Project 3.1.5

Influencing wine style and efficiency through management of oxygen during wine production

Project summary

This project will use both model systems and pilot-scale fermentations to investigate the impacts of oxygen exposure at crushing or during fermentation on fermentation efficiency and wine style. Shiraz and Chardonnay have been the primary varieties investigated to date, and it is of value to establish whether the impacts observed with these varieties also translate to other varieties and styles such as Merlot, Cabernet Sauvignon, rosé, sparkling wines, alternative varieties, and also spontaneous fermentations.

The project will also monitor wines with known oxygen exposure as they age, to assess oxygen-related chemical changes that occur after fermentation. Factors that modulate these changes (e.g. metals, pH, time and duration of oxygen exposure) are critical to delivering the best quality product to the market and the consumer.

Finally, practical knowledge about methods for appropriate delivery of oxygen to fermentations, and dose, remains a limiting factor affecting the uptake of oxygen use by industry. In collaboration with industry partners, this project will address this limitation by exploring different approaches to oxygen delivery and developing knowledge and advice to pass on to winemakers.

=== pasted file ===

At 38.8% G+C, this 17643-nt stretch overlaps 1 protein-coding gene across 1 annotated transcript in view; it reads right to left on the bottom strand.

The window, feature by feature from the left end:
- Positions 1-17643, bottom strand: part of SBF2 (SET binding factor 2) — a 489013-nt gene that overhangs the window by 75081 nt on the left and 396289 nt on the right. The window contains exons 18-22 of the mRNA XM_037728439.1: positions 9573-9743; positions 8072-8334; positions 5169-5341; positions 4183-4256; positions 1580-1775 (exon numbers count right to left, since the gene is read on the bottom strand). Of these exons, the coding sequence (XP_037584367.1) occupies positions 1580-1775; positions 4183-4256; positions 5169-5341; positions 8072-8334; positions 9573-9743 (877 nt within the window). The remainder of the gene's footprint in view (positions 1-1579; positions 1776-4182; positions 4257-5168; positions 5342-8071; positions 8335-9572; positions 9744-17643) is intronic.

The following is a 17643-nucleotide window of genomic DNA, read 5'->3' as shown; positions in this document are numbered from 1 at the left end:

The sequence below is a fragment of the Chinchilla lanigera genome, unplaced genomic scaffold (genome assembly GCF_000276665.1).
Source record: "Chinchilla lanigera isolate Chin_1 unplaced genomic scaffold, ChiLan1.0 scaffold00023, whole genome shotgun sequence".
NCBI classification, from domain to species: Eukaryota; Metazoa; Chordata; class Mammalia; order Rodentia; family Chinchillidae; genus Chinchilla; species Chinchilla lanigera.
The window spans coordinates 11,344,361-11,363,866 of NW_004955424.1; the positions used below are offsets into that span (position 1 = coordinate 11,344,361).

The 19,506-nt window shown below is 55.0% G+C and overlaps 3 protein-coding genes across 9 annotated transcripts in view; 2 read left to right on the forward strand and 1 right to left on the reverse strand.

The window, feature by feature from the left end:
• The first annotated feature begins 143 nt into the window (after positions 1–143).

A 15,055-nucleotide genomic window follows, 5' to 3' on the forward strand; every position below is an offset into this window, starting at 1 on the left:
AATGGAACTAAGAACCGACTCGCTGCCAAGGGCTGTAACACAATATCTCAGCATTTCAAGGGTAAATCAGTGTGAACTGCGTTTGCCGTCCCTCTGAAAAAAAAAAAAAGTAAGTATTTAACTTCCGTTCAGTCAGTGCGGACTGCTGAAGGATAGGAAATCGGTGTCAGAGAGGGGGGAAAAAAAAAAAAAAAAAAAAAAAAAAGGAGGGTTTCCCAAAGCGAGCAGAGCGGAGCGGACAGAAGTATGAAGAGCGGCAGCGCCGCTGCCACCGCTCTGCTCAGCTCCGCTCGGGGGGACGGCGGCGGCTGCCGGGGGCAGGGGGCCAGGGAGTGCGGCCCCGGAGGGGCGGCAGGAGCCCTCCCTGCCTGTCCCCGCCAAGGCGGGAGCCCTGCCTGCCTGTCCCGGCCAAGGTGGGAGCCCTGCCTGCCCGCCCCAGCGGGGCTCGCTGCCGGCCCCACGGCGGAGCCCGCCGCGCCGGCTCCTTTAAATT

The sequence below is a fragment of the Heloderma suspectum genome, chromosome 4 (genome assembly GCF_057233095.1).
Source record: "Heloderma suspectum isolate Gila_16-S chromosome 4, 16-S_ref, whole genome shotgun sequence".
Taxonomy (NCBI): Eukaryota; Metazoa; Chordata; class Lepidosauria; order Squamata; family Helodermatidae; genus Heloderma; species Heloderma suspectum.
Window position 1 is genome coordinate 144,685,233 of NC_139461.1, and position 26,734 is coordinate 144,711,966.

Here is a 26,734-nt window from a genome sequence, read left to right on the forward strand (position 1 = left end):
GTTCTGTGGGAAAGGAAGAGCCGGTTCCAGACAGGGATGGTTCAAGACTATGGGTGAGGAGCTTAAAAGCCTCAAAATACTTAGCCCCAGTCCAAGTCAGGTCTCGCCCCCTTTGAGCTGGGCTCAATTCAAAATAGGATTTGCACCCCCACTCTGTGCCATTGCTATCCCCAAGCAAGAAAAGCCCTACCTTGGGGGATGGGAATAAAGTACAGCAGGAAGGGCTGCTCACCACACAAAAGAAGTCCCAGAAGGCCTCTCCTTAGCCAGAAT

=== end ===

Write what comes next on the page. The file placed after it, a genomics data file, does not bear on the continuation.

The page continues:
Latest information

How much aeration is too much? Testing the limits of white and red fermentations’ capacity to tolerate aeration.
Previous work has shown that introduction of air or oxygen during the active phase of fermentation can be beneficial. In white grape ferments aeration can be used to stimulate fermentation rate, especially in low turbidity musts, without significant impact on the sensory qualities of the finished wine. In red grape ferments, aeration has a minimal impact on fermentation kinetics; however, stylistic changes associated with tannin structure and abatement of ‘reductive’ characters, particularly as wines age, have been observed.
In the experimental work to date, characteristics associated with oxidation related to excessive aeration have not been observed, in either white or red fermentations. In 2019, pilot-scale (500 L) experiments were undertaken to investigate the aeration capacity limits of red and white fermentations. Sparging of ferments was undertaken at a rate that achieved 40%, 10% and 1% air saturation. These treatments were initiated four days post-inoculation when sugar was at 80% of the initial concentration. Aeration treatments were maintained for 48 hours at a constant input flow rate of air.